There are more than ten national parks on the border with another country or within the borderlands between two countries. Some of these parks articulate the boundaries of the United States, some do not. All of these parks at the margins of the United States (and beyond), nominally for the enjoyment and public access of all, are active in constructing racialized citizenship and belonging across space for certain bodies.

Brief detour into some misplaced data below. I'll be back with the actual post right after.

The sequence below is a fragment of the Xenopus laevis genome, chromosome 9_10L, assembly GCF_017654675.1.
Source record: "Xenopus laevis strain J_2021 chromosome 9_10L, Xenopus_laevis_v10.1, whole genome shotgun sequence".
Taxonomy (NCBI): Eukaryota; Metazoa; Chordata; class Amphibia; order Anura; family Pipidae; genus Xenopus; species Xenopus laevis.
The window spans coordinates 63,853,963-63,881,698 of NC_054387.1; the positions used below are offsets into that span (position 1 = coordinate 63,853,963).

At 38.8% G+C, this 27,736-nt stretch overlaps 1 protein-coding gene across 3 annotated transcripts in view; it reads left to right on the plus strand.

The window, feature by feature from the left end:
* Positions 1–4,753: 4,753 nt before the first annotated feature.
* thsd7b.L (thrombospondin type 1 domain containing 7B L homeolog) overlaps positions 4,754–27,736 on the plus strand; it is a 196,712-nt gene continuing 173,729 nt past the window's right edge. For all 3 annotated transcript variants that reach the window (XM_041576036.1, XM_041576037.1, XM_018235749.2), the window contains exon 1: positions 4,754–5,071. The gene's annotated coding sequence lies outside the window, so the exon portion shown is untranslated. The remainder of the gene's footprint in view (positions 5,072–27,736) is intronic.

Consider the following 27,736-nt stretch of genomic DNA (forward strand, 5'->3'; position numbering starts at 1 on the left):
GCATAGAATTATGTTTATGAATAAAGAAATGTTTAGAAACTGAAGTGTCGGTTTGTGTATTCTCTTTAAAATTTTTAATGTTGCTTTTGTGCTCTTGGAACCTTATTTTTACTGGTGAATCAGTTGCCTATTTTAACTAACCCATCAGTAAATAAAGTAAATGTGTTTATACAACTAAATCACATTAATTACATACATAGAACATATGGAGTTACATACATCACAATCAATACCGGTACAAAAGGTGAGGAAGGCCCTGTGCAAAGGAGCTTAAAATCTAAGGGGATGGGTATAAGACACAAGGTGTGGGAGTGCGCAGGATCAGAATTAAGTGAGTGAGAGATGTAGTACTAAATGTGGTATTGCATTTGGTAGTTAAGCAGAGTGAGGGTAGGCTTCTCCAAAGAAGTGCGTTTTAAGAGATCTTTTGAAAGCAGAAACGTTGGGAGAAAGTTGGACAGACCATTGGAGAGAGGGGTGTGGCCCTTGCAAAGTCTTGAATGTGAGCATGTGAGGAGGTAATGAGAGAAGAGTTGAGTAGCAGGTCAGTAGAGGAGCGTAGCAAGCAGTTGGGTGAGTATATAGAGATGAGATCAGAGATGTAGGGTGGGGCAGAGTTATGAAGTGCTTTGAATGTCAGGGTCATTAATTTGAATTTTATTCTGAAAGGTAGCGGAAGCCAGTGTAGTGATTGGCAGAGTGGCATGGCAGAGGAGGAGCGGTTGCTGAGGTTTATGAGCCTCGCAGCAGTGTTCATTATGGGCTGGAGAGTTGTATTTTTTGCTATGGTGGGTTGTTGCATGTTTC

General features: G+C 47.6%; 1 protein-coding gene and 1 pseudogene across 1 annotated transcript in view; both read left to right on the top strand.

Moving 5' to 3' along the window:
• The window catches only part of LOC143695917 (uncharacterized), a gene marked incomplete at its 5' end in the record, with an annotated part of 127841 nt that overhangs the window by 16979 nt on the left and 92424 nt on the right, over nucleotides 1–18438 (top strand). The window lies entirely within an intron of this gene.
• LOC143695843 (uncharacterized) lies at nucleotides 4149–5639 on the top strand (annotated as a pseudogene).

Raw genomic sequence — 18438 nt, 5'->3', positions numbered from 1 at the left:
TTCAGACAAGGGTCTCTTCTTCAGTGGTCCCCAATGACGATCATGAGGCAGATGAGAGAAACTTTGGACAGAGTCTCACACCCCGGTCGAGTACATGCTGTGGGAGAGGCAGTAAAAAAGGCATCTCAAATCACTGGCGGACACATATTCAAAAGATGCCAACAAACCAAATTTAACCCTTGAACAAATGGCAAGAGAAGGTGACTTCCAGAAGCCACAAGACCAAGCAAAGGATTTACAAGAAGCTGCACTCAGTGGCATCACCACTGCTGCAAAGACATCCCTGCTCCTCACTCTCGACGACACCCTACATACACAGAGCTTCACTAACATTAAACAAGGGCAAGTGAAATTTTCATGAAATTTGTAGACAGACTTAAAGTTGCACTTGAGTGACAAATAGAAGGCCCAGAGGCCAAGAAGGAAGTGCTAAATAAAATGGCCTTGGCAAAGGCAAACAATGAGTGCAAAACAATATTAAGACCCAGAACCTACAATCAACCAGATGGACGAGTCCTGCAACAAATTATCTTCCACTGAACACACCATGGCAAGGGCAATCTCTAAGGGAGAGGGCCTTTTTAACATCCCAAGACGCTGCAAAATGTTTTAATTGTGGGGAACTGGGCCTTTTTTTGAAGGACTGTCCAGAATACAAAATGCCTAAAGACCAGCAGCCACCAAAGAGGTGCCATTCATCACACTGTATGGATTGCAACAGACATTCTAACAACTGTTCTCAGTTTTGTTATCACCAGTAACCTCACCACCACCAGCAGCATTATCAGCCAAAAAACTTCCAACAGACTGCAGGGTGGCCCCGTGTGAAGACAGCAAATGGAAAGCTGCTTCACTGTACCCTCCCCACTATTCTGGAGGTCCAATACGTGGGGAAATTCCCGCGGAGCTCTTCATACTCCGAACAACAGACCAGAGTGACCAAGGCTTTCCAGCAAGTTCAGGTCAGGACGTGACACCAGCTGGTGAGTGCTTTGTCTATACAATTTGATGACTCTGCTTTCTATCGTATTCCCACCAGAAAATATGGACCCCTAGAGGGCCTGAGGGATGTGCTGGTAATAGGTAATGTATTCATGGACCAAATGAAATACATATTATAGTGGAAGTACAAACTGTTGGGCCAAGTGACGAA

The three national parks in this exhibit are Big Bend National Park (on the United States border with Mexico), Glacier National Park (on the border with Canada), and the National Park of American Samoa (on the border with Samoa in international waters). They each construct different borders differently, but together they exemplify how the National Parks Service is enlisted in the project of differentiation and across boundaries of nation-state and race.